Here in Australia we are in a eerie twilight world: it’s obvious skepticism is thriving, and plain that those pushing the carbon tax are desperate. Yet this is a train-wreck in action.
The current government popularity is as sunk as sunk can be. On a daily basis, commentators ask how long Gillard will survive, or how the Labor Party could be doomed or posit yet another explanation for “the downfall”. “Change or Die” says party elder, John Faulkner. Yet paradoxically, it is just because the government is so desperate that it can’t “afford” to bury the dead-lemon policy called the Carbon Tax. A weak government is a dangerous one.
It’s like a barking mad virus has run amok
Two weeks from now, the Greens get control of our Senate (possibly for six years), but the House of Representatives is as knife-edge dysfunctional as ever. With legislative seats so closely tied, we’re left with three so-called independents who — in theory — might be talked into voting against the Carbon Tax. In practice, it’s virtually an impossibility. On the day that Tony Abbott delivered his searing budget reply, Windsor was seen to sympathetically put his arm around Gillard’s back and walk out with her as she left Parliament. And Rob Oakeshott was, after all, the one who named myself and Viv Forbes in Parliament as the insidious “smoking guns” that killed the Emissions Trading Scheme (why, thank you Robert ). Wilkie seems the most hopeful, but then he used to be a member of the Greens, and in any case, we skeptical volunteers can make sense, but we can’t compete with pork barreling supported by the Commonwealth of Australia. How deep is your cheque-book?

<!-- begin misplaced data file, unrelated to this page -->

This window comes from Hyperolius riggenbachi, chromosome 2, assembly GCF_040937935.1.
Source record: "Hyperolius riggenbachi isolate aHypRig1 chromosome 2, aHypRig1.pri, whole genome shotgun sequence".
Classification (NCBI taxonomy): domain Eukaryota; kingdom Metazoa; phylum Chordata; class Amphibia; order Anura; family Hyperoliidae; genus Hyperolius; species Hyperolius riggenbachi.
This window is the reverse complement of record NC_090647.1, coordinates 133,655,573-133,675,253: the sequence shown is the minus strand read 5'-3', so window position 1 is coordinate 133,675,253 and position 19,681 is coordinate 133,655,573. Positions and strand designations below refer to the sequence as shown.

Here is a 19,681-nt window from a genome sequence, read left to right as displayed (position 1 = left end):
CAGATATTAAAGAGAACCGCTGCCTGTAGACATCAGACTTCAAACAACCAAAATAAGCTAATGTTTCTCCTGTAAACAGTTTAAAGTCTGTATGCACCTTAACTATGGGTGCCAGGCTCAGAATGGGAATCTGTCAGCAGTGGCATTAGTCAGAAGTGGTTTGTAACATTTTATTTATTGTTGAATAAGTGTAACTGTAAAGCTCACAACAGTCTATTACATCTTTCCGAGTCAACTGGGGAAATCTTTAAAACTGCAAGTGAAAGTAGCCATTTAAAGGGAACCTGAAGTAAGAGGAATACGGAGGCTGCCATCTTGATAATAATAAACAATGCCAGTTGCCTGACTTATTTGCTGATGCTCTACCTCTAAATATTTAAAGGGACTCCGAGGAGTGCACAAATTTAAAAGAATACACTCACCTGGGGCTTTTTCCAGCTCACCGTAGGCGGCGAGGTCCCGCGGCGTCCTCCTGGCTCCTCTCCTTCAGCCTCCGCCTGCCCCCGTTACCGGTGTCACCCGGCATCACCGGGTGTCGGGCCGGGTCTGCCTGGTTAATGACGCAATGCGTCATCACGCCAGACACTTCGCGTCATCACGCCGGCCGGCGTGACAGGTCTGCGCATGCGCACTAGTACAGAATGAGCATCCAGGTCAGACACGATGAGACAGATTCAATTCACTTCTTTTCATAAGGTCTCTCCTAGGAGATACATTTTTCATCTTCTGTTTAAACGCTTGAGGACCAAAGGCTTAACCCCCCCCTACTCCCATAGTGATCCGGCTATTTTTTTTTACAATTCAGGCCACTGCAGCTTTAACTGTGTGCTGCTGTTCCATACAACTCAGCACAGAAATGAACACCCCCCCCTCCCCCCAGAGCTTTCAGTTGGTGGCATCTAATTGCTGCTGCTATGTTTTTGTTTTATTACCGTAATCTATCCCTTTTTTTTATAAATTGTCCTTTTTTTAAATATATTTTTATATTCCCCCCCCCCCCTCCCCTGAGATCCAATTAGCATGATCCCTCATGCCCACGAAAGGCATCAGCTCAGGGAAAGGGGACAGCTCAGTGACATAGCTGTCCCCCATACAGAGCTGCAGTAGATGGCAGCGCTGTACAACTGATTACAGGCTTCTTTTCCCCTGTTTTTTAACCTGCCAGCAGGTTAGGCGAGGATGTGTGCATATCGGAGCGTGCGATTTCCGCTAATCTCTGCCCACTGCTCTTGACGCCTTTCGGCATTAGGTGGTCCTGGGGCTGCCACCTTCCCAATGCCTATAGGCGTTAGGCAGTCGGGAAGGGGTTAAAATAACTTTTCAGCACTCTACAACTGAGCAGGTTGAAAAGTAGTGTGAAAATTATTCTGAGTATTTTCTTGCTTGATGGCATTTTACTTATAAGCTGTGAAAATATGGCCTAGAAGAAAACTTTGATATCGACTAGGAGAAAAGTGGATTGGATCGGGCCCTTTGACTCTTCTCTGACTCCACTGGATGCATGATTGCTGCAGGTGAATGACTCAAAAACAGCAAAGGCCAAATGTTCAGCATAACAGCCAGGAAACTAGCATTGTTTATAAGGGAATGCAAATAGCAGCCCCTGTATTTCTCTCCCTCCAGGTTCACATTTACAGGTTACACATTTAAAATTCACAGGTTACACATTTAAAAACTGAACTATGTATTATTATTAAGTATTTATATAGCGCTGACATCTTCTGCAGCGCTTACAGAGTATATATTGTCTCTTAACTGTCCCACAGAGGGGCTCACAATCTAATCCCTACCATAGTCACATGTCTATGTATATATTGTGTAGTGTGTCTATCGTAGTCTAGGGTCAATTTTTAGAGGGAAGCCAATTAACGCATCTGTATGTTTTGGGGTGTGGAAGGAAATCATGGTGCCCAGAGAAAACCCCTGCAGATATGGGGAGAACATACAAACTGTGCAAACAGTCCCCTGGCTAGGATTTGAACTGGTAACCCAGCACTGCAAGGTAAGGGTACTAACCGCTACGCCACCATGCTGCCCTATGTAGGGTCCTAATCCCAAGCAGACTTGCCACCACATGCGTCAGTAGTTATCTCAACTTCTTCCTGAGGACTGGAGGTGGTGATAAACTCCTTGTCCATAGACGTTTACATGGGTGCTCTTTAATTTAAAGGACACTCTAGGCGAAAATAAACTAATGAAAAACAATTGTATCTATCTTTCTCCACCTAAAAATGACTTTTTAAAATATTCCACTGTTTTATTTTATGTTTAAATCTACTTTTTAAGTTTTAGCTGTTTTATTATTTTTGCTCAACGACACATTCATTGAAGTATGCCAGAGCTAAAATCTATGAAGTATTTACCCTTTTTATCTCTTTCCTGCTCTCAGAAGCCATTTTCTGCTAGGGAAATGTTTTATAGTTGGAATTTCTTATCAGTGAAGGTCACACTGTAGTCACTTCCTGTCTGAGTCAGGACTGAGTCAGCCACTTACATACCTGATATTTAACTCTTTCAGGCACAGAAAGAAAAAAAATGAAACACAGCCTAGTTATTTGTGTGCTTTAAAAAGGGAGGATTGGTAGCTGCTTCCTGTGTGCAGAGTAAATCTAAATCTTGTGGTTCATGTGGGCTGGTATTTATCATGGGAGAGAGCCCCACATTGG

But there is another approach — as word spreads of the corruption in science, it’s a one way street for former believers who discover the other side. The public is waking up. Polls are savage – the ruling Labor Party racked up a record low on the two party preferred of 41 to 59. That’s a theoretical landslide of massive proportions (if only there were an election).
Right now, we have more chance of convincing millions of Australians that carbon is not pollution than we do of convincing one of the three independents to knock back a big tax.
But get ready, I’m not joking. The Labor Party is so divided, so consumed with it’s own fear, that an internal division, a leadership spill or even the wildcard — a split in the party — are more likely to stop this tax getting through.
But get ready, I’m not joking. The Labor Party is so divided, so consumed with it’s own fear, that an internal division, a leadership spill or even the wildcard — a split in the party — are more likely to stop this tax getting through. The strategy then is to target the marginal Labor party seats.
And as it happens, there are many Labor seats staring abject defeat in the face at the moment. We need to convince those members that flowers and rainbows will not appear once the dust settles on this legislation and the public “get over” their fears. Julia Gillard is trying to persuade her fellow Labor politicians that the polls will bounce once the deal is done and she can finally point to one piece of legislation that “she” hammered through Parliament. (Shame it was one she said she wouldn’t do.)